However, for its member countries to adopt forward-looking industrial policies under the context of the important trends highlighted, the current standing of IsDB member countries and how ready they are to adapt and to build resiliency for the future must be understood. Currently, IsDB member countries hold the vast majority of the world mineral reserves, an important share of which is still untapped due to several economic and technical constraints, indicating there is significant potential to increase production. More importantly, many of the bank’s member countries focus mainly on extraction, so the potential to unlock additional value by expanding into processing and even manufacturing is significant.
The report answers the last question of how to unlock IsDB member countries’ potential under a volatile world by providing key recommendations centred on building resiliency value chains. Given the energy intensity of both mining and construction industries, and environmental sustainability concerns, IsDB recommends in the report that its member countries heavily and strategically invest in cost-effective and renewable energy generation, especially when many of them already display great potential in solar and hydro renewables. IsDB member countries can succeed in these investments by taking firm steps in becoming early adopters or even innovation leaders in the new technologies and processes that generate energy-efficient solutions. However, for IsDB member countries to be successful in developing resilient industries, major investments and proper strategies are needed, which requires collaboration with key partners such as other countries, and other private sector organisations.
For example, a strategic collaboration in the area of electric vehicles between Indonesia and Guinea with potentially another member country with a strong automotive production base can be fruitful. Electric vehicles require key minerals such as nickel for batteries, copper for wires and motor windings, as well as aluminium for structural elements. Aluminium share of the electric vehicle market is set to rise from around 30 – 55% while demand for nickel is likely to grow as it forms a core component of the battery. As demand for electric vehicles booms, especially with the sharing economy becoming increasingly important, countries rich with key electric vehicle minerals such as Guinea (aluminium), Indonesia (nickel, copper) and Morocco (copper) can expand into processing, increasing value-add.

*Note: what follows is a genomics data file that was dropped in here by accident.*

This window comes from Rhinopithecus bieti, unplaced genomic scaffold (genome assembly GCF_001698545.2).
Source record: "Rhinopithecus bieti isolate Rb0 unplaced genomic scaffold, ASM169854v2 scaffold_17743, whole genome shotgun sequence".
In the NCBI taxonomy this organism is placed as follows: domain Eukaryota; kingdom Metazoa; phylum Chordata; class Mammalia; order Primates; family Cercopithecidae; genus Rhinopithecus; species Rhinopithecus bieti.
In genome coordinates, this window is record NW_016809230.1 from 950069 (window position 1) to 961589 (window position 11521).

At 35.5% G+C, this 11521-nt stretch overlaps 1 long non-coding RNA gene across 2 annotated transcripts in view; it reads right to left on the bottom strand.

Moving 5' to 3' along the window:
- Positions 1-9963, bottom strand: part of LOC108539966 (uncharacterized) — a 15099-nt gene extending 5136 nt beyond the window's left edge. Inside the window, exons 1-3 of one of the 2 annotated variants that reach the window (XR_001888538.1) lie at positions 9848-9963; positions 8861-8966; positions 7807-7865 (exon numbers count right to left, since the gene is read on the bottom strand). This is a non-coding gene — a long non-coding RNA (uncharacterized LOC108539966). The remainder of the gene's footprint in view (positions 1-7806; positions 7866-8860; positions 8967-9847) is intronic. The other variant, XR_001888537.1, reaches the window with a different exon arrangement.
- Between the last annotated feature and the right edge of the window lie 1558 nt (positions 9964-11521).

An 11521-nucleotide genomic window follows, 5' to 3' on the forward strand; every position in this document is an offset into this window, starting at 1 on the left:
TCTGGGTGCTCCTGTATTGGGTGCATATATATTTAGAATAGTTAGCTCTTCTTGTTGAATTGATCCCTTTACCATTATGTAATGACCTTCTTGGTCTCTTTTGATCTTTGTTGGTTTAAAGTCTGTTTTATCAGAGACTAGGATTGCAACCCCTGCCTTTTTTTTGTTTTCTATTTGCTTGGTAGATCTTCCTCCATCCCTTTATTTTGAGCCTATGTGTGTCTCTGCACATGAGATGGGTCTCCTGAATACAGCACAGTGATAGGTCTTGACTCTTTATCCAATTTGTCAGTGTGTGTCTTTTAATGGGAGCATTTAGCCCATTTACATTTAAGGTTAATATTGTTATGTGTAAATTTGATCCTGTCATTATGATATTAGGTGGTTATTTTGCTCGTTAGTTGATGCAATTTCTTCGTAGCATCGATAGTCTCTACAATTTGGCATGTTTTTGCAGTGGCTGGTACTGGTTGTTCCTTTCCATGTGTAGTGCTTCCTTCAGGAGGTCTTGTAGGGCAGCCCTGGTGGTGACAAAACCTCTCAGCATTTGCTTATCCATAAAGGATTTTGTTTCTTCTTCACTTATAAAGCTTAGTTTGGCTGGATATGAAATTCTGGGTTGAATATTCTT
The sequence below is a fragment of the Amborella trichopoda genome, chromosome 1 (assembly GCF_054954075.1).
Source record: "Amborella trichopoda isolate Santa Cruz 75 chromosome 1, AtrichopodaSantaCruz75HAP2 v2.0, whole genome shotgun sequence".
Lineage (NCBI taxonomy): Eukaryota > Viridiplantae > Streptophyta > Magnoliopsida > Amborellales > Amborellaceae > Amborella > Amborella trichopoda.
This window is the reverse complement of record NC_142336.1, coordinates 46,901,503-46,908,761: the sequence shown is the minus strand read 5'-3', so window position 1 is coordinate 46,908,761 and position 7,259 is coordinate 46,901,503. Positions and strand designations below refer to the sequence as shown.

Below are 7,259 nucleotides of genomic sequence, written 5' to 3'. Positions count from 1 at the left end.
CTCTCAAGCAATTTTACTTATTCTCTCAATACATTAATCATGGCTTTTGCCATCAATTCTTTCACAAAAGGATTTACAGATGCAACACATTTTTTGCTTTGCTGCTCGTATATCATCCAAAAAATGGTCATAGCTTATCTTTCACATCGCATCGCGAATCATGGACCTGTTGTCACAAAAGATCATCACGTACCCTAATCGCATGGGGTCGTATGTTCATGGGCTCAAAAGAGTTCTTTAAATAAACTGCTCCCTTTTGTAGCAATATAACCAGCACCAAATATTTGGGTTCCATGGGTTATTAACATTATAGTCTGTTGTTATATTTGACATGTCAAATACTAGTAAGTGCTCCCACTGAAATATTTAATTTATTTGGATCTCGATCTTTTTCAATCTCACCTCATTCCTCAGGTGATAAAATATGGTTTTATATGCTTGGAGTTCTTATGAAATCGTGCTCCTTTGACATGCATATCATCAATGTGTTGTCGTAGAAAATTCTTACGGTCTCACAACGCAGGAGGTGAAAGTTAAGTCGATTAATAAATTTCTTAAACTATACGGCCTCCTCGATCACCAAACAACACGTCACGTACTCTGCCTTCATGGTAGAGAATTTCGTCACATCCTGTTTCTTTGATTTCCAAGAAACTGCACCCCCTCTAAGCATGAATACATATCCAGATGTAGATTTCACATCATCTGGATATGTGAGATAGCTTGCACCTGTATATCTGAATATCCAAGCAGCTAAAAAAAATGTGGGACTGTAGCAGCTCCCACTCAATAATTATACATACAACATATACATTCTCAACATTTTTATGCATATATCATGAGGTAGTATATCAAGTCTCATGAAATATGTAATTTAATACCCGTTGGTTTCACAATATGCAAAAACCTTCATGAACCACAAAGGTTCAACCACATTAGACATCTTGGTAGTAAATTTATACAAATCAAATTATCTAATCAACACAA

Therefore, the report provides not only key insights of current and future trajectory of the mining and construction industries in IsDB member countries, but it also highlights strategic opportunities for governments, investors and other development organisations to invest, finance and collaborate for the development of these industries. As such, the report provides a vision and a path forward where key interventions are identified to address important issues and provide forward-looking solutions for the industries. New collaboration models will help share risk and unlock growth potential. Unlocking private investment will require fair risk sharing in large-scale projects. Finally, collaboration between IsDB member countries can provide opportunities for complementarities and promote large investments benefiting all parties.
Read the article online at: https://www.globalminingreview.com/special-reports/07082020/mining-and-construction-post-covid/